Like Roald Dahl, Spike Milligan was a veteran who witnessed the horrors of the Second World War. I first came across his work as a child (the ning nang nong, Milliganimals and loads of other silly stuff) but it was only when I re-engaged with his work as an adolescent that I came to appreciate the staggering genius of his work. His war diaries are juxtapose the sublime with the ridiculous and the horrific with the breathtakingly beautiful, but it’s in his poetry that I found the most inspiration. Spike suffered terribly with his mental health, and it was his poetry about depression, love and loss that reached out into the mind of the depressed and socially anxious teenager I was and told me that it doesn't matter how bad things get in life, you can still write something utterly amazing about it.

Arthur C. Clarke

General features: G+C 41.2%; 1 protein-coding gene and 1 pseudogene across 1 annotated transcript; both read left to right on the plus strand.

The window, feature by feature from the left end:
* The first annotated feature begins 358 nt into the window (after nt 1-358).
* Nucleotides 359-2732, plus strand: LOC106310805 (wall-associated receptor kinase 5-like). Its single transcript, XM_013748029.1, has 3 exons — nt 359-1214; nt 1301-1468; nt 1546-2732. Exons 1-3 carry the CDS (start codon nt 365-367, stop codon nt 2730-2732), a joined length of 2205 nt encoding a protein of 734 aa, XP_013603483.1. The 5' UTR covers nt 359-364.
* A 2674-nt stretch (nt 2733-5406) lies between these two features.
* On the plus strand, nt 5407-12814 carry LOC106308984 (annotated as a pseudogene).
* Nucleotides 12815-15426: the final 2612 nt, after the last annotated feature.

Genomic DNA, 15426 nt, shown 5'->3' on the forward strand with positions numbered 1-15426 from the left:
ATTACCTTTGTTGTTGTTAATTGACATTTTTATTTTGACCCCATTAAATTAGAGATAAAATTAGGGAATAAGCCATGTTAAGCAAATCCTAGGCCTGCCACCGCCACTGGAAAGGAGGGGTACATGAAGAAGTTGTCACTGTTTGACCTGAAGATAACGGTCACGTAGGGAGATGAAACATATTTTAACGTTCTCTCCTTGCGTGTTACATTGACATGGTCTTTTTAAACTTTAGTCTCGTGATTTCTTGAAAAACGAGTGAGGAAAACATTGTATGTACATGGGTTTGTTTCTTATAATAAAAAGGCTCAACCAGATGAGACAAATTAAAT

Arthur C. Clarke was a remarkable man. He did pioneering work on the development of the radar technology that helped the UK survive the Battle of Britain, he is credited with inventing the concept of the geostationary telecommunications satellite and he was also a noteworthy underwater explorer who discovered the remains of the Koneswaram temple in eastern Sri Lanka. In later life he became one of the greatest science fiction writers of his generation with his brand of hard sci-fi, that eschewed fantasy and scientific inaccuracy for the creation of potential future realities. His science fiction work was a kind of novelisation of popular science and futurology. His book 2001 resulted in one of the greatest science fiction films of all time; Stanley Kubrick’s "2001: A Space Odyssey", a film adaptation that severely tests the common assertion that film adaptations are never as good as the book.